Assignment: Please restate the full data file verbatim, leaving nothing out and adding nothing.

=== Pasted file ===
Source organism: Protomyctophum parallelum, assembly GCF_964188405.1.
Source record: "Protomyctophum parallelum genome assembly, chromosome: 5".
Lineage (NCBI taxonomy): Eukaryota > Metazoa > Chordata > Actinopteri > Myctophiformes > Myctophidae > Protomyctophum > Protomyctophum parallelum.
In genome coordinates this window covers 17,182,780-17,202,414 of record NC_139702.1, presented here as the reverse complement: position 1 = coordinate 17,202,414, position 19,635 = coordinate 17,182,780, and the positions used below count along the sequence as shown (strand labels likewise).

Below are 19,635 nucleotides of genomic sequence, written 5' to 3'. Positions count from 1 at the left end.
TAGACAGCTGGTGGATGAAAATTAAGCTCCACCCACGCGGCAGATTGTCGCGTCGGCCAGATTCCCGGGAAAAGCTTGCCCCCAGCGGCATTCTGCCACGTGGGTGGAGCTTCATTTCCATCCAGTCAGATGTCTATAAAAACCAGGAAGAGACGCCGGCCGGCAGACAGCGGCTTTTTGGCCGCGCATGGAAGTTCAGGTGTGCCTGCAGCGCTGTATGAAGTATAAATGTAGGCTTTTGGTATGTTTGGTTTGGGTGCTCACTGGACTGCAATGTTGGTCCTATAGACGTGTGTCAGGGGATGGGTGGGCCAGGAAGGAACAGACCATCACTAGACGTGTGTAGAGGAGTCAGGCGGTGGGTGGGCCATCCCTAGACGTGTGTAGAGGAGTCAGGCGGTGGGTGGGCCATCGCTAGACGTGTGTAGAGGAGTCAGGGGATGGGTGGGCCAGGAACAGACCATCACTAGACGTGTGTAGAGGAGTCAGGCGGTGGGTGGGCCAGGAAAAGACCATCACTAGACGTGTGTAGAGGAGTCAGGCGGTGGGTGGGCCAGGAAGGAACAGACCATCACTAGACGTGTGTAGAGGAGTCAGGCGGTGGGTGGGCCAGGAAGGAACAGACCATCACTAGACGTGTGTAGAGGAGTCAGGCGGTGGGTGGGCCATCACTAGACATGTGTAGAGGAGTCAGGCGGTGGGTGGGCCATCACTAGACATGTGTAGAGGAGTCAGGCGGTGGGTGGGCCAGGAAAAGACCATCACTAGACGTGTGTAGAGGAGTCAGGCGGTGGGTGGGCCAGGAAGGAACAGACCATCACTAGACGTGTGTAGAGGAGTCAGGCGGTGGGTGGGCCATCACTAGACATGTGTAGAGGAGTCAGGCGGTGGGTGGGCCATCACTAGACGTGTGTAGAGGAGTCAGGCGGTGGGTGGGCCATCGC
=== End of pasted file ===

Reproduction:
Source organism: Protomyctophum parallelum, assembly GCF_964188405.1.
Source record: "Protomyctophum parallelum genome assembly, chromosome: 5".
Lineage (NCBI taxonomy): Eukaryota > Metazoa > Chordata > Actinopteri > Myctophiformes > Myctophidae > Protomyctophum > Protomyctophum parallelum.
In genome coordinates this window covers 17,182,780-17,202,414 of record NC_139702.1, presented here as the reverse complement: position 1 = coordinate 17,202,414, position 19,635 = coordinate 17,182,780, and the positions used below count along the sequence as shown (strand labels likewise).

Below are 19,635 nucleotides of genomic sequence, written 5' to 3'. Positions count from 1 at the left end.
TAGACAGCTGGTGGATGAAAATTAAGCTCCACCCACGCGGCAGATTGTCGCGTCGGCCAGATTCCCGGGAAAAGCTTGCCCCCAGCGGCATTCTGCCACGTGGGTGGAGCTTCATTTCCATCCAGTCAGATGTCTATAAAAACCAGGAAGAGACGCCGGCCGGCAGACAGCGGCTTTTTGGCCGCGCATGGAAGTTCAGGTGTGCCTGCAGCGCTGTATGAAGTATAAATGTAGGCTTTTGGTATGTTTGGTTTGGGTGCTCACTGGACTGCAATGTTGGTCCTATAGACGTGTGTCAGGGGATGGGTGGGCCAGGAAGGAACAGACCATCACTAGACGTGTGTAGAGGAGTCAGGCGGTGGGTGGGCCATCCCTAGACGTGTGTAGAGGAGTCAGGCGGTGGGTGGGCCATCGCTAGACGTGTGTAGAGGAGTCAGGGGATGGGTGGGCCAGGAACAGACCATCACTAGACGTGTGTAGAGGAGTCAGGCGGTGGGTGGGCCAGGAAAAGACCATCACTAGACGTGTGTAGAGGAGTCAGGCGGTGGGTGGGCCAGGAAGGAACAGACCATCACTAGACGTGTGTAGAGGAGTCAGGCGGTGGGTGGGCCAGGAAGGAACAGACCATCACTAGACGTGTGTAGAGGAGTCAGGCGGTGGGTGGGCCATCACTAGACATGTGTAGAGGAGTCAGGCGGTGGGTGGGCCATCACTAGACATGTGTAGAGGAGTCAGGCGGTGGGTGGGCCAGGAAAAGACCATCACTAGACGTGTGTAGAGGAGTCAGGCGGTGGGTGGGCCAGGAAGGAACAGACCATCACTAGACGTGTGTAGAGGAGTCAGGCGGTGGGTGGGCCATCACTAGACATGTGTAGAGGAGTCAGGCGGTGGGTGGGCCATCACTAGACGTGTGTAGAGGAGTCAGGCGGTGGGTGGGCCATCGC